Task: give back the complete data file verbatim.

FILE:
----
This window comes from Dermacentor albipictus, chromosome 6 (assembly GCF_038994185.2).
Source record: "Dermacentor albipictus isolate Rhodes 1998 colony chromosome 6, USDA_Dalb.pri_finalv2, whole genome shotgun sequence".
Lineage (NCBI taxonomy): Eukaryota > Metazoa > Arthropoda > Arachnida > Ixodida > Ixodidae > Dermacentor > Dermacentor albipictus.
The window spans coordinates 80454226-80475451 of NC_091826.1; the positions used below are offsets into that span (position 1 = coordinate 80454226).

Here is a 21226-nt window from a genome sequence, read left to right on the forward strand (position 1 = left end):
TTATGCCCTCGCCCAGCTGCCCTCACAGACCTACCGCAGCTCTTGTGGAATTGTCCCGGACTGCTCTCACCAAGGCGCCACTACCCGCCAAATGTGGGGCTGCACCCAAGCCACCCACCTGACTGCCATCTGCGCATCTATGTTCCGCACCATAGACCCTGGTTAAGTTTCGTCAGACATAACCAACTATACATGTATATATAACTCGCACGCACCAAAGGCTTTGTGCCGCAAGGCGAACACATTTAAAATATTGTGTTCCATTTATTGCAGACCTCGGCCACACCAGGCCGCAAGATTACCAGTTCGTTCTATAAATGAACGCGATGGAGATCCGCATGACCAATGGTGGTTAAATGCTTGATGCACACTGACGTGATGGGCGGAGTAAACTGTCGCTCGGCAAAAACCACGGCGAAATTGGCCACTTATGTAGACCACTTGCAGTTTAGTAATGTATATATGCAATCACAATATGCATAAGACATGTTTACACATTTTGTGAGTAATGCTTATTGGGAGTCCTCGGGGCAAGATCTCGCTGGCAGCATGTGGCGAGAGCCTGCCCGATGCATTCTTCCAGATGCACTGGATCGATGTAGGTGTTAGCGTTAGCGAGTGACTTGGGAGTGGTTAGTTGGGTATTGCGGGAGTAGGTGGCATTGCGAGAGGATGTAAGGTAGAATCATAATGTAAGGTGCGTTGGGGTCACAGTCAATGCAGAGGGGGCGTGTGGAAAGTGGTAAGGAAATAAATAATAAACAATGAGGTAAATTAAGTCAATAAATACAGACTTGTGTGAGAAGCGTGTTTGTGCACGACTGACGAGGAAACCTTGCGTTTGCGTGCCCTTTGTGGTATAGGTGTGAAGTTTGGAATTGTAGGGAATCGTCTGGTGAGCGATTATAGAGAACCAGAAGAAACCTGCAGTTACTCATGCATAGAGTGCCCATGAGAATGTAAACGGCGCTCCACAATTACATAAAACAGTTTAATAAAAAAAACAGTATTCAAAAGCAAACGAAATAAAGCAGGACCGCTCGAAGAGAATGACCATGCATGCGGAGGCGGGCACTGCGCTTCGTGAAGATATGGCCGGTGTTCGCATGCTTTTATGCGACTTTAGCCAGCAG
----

This window comes from Dermacentor albipictus, chromosome 6 (assembly GCF_038994185.2).
Source record: "Dermacentor albipictus isolate Rhodes 1998 colony chromosome 6, USDA_Dalb.pri_finalv2, whole genome shotgun sequence".
Lineage (NCBI taxonomy): Eukaryota > Metazoa > Arthropoda > Arachnida > Ixodida > Ixodidae > Dermacentor > Dermacentor albipictus.
The window spans coordinates 80454226-80475451 of NC_091826.1; the positions used below are offsets into that span (position 1 = coordinate 80454226).

Here is a 21226-nt window from a genome sequence, read left to right on the forward strand (position 1 = left end):
TTATGCCCTCGCCCAGCTGCCCTCACAGACCTACCGCAGCTCTTGTGGAATTGTCCCGGACTGCTCTCACCAAGGCGCCACTACCCGCCAAATGTGGGGCTGCACCCAAGCCACCCACCTGACTGCCATCTGCGCATCTATGTTCCGCACCATAGACCCTGGTTAAGTTTCGTCAGACATAACCAACTATACATGTATATATAACTCGCACGCACCAAAGGCTTTGTGCCGCAAGGCGAACACATTTAAAATATTGTGTTCCATTTATTGCAGACCTCGGCCACACCAGGCCGCAAGATTACCAGTTCGTTCTATAAATGAACGCGATGGAGATCCGCATGACCAATGGTGGTTAAATGCTTGATGCACACTGACGTGATGGGCGGAGTAAACTGTCGCTCGGCAAAAACCACGGCGAAATTGGCCACTTATGTAGACCACTTGCAGTTTAGTAATGTATATATGCAATCACAATATGCATAAGACATGTTTACACATTTTGTGAGTAATGCTTATTGGGAGTCCTCGGGGCAAGATCTCGCTGGCAGCATGTGGCGAGAGCCTGCCCGATGCATTCTTCCAGATGCACTGGATCGATGTAGGTGTTAGCGTTAGCGAGTGACTTGGGAGTGGTTAGTTGGGTATTGCGGGAGTAGGTGGCATTGCGAGAGGATGTAAGGTAGAATCATAATGTAAGGTGCGTTGGGGTCACAGTCAATGCAGAGGGGGCGTGTGGAAAGTGGTAAGGAAATAAATAATAAACAATGAGGTAAATTAAGTCAATAAATACAGACTTGTGTGAGAAGCGTGTTTGTGCACGACTGACGAGGAAACCTTGCGTTTGCGTGCCCTTTGTGGTATAGGTGTGAAGTTTGGAATTGTAGGGAATCGTCTGGTGAGCGATTATAGAGAACCAGAAGAAACCTGCAGTTACTCATGCATAGAGTGCCCATGAGAATGTAAACGGCGCTCCACAATTACATAAAACAGTTTAATAAAAAAAACAGTATTCAAAAGCAAACGAAATAAAGCAGGACCGCTCGAAGAGAATGACCATGCATGCGGAGGCGGGCACTGCGCTTCGTGAAGATATGGCCGGTGTTCGCATGCTTTTATGCGACTTTAGCCAGCAG